Recent weeks have seen a number of examples that point to this anti-Muslim political strategy. In early August, Romney held a private dinner with key figures on the Christian right, like Gary Bauer and James Dobson. The meeting also included retired Lieutenant General Jerry Boykin, a notorious anti-Muslim activist and the executive vice president of the right-wing Christian group Family Research Council. As Salon's Alex Seitz-Wald reported, Boykin earned a rebuke from President George W. Bush after Boykin, in uniform, proclaimed that Islam's God was “an idol,” the Christian God “was bigger,” and cast the “war on terror” in religious terms. Since retiring from military service, Boykin's rhetoric against Muslims has only grown more extreme. He has said that Islam “should not be protected under the First Amendment” and that “there should be no mosques in America.”
Bauer, too, is no stranger to stoking Islamophobia. In 2010, to loud cheers at the Values Voter summit, Bauer said: “Islamic culture ... keeps hundreds of millions of people on the verge of violence and mayhem 24 hours a day.” Romney is courting these figures in a bid to motivate the Christian evangelical base, many of whom agree with Bauer and Boykin on Islam and see the U.S. and Israel as waging holy war to defend “Judeo-Christian civilization.”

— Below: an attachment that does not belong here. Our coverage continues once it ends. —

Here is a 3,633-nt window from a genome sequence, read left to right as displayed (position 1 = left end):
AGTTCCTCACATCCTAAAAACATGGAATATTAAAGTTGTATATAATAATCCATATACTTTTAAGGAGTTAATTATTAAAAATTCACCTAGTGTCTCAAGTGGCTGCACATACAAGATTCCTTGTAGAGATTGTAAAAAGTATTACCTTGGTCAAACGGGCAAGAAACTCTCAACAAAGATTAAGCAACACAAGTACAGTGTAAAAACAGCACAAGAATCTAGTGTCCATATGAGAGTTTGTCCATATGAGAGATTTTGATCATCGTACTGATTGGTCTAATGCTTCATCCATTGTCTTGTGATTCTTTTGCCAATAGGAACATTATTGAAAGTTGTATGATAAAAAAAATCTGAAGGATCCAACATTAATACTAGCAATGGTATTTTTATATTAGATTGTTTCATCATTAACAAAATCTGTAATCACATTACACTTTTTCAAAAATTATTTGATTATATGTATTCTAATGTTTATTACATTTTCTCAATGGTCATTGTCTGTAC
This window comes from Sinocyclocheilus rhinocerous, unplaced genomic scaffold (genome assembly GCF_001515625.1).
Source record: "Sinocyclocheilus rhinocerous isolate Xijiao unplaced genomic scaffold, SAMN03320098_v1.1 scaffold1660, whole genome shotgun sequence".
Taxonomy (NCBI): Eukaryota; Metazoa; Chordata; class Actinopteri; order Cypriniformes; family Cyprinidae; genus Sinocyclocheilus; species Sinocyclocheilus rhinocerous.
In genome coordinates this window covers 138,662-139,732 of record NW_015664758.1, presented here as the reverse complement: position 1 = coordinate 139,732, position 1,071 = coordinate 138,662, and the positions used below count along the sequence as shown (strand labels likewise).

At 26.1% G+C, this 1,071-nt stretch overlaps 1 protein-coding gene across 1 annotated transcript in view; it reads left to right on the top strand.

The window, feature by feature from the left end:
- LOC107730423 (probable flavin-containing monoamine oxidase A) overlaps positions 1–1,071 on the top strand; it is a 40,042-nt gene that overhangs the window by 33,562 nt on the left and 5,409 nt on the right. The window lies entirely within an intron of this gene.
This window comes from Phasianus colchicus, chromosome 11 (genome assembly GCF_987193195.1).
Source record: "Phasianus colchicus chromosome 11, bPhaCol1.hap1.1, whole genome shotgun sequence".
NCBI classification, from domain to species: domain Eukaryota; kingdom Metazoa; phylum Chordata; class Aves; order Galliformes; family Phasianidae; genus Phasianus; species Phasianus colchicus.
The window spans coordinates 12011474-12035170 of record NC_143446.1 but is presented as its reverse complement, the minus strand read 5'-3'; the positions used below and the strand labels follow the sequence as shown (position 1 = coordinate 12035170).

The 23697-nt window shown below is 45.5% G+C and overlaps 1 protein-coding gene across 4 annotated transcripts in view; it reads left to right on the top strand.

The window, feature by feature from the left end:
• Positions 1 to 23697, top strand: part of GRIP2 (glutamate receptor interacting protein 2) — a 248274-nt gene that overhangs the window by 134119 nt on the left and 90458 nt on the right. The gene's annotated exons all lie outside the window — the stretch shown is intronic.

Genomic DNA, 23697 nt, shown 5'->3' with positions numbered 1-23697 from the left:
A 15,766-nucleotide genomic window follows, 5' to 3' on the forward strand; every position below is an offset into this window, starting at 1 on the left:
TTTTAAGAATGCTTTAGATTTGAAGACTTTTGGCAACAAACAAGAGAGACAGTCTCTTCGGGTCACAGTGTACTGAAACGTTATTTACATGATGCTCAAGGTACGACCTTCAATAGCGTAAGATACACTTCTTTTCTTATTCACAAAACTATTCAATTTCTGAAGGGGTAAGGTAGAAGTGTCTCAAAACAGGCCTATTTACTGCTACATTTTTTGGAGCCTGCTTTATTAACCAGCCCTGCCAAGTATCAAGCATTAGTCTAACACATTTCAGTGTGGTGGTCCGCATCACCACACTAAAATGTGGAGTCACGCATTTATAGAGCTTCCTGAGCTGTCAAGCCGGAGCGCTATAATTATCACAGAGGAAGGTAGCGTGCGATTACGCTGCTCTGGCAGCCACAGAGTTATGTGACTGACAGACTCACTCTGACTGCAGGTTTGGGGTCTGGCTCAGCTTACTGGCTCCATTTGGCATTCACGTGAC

The day after the meeting with Bauer, Boykin and Dobson, a reporter asked Romney for his thoughts on Michele Bachmann's McCarthyist campaign alleging Muslim Brotherhood infiltration in the US government. Since June, Bachmann (R-MN) and several of her Republican colleagues have led a baseless campaign alleging that figures in the Obama administration, most prominently Huma Abedin (an aide to Hillary Clinton), had ties to the Muslim Brotherhood. The genesis of this idea can be found in Frank Gaffney, a former Reagan administration official and leading anti-Muslim activist who recently produced a 10-part series on the “Muslim Brotherhood in America.” The fear-mongering over the Muslim Brotherhood is part of a common trope often heard on the Islamophobic right: that Muslim organizations have ties to “extremist” groups in the Middle East and are secretly plotting to take over the US and impose “sharia law.”